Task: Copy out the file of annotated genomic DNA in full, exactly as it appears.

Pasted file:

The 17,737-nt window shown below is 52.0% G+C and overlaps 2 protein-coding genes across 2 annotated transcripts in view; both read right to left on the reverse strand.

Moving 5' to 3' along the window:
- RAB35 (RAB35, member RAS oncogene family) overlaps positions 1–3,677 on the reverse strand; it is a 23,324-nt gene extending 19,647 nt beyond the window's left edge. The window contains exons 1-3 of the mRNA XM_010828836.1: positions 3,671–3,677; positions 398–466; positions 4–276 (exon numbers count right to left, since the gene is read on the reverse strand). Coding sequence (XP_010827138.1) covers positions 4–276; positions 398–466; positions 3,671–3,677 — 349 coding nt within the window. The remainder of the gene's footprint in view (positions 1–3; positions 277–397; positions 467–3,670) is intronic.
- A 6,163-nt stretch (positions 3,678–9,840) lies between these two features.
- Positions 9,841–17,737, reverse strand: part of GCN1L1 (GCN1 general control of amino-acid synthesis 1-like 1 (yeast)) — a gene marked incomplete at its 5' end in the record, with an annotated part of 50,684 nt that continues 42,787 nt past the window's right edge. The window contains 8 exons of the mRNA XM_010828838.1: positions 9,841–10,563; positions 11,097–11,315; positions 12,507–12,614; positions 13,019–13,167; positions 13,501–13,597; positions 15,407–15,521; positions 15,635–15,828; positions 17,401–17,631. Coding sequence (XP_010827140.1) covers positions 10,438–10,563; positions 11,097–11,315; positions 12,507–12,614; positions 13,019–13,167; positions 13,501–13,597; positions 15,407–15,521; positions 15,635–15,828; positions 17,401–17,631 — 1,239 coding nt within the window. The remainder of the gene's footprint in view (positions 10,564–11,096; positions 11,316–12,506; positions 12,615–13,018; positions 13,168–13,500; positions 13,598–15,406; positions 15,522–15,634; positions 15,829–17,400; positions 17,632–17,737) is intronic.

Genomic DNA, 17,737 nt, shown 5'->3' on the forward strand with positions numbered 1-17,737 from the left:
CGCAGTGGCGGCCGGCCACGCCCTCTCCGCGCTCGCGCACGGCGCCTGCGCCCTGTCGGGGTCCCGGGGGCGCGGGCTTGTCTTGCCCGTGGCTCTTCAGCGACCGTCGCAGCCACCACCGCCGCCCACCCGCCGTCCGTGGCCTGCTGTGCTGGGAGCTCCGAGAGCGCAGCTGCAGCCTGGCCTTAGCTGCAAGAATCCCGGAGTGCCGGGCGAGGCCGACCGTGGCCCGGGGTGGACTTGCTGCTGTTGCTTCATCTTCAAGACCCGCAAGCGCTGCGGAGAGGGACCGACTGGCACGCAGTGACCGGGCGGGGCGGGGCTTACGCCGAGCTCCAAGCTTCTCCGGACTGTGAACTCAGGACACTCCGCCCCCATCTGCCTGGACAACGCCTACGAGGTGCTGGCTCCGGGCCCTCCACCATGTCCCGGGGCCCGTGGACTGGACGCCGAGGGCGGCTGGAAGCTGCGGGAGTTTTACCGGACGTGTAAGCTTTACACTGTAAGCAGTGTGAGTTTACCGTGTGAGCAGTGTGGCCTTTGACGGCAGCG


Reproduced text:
The 17,737-nt window shown below is 52.0% G+C and overlaps 2 protein-coding genes across 2 annotated transcripts in view; both read right to left on the reverse strand.

Moving 5' to 3' along the window:
- RAB35 (RAB35, member RAS oncogene family) overlaps positions 1–3,677 on the reverse strand; it is a 23,324-nt gene extending 19,647 nt beyond the window's left edge. The window contains exons 1-3 of the mRNA XM_010828836.1: positions 3,671–3,677; positions 398–466; positions 4–276 (exon numbers count right to left, since the gene is read on the reverse strand). Coding sequence (XP_010827138.1) covers positions 4–276; positions 398–466; positions 3,671–3,677 — 349 coding nt within the window. The remainder of the gene's footprint in view (positions 1–3; positions 277–397; positions 467–3,670) is intronic.
- A 6,163-nt stretch (positions 3,678–9,840) lies between these two features.
- Positions 9,841–17,737, reverse strand: part of GCN1L1 (GCN1 general control of amino-acid synthesis 1-like 1 (yeast)) — a gene marked incomplete at its 5' end in the record, with an annotated part of 50,684 nt that continues 42,787 nt past the window's right edge. The window contains 8 exons of the mRNA XM_010828838.1: positions 9,841–10,563; positions 11,097–11,315; positions 12,507–12,614; positions 13,019–13,167; positions 13,501–13,597; positions 15,407–15,521; positions 15,635–15,828; positions 17,401–17,631. Coding sequence (XP_010827140.1) covers positions 10,438–10,563; positions 11,097–11,315; positions 12,507–12,614; positions 13,019–13,167; positions 13,501–13,597; positions 15,407–15,521; positions 15,635–15,828; positions 17,401–17,631 — 1,239 coding nt within the window. The remainder of the gene's footprint in view (positions 10,564–11,096; positions 11,316–12,506; positions 12,615–13,018; positions 13,168–13,500; positions 13,598–15,406; positions 15,522–15,634; positions 15,829–17,400; positions 17,632–17,737) is intronic.

Genomic DNA, 17,737 nt, shown 5'->3' on the forward strand with positions numbered 1-17,737 from the left:
CGCAGTGGCGGCCGGCCACGCCCTCTCCGCGCTCGCGCACGGCGCCTGCGCCCTGTCGGGGTCCCGGGGGCGCGGGCTTGTCTTGCCCGTGGCTCTTCAGCGACCGTCGCAGCCACCACCGCCGCCCACCCGCCGTCCGTGGCCTGCTGTGCTGGGAGCTCCGAGAGCGCAGCTGCAGCCTGGCCTTAGCTGCAAGAATCCCGGAGTGCCGGGCGAGGCCGACCGTGGCCCGGGGTGGACTTGCTGCTGTTGCTTCATCTTCAAGACCCGCAAGCGCTGCGGAGAGGGACCGACTGGCACGCAGTGACCGGGCGGGGCGGGGCTTACGCCGAGCTCCAAGCTTCTCCGGACTGTGAACTCAGGACACTCCGCCCCCATCTGCCTGGACAACGCCTACGAGGTGCTGGCTCCGGGCCCTCCACCATGTCCCGGGGCCCGTGGACTGGACGCCGAGGGCGGCTGGAAGCTGCGGGAGTTTTACCGGACGTGTAAGCTTTACACTGTAAGCAGTGTGAGTTTACCGTGTGAGCAGTGTGGCCTTTGACGGCAGCG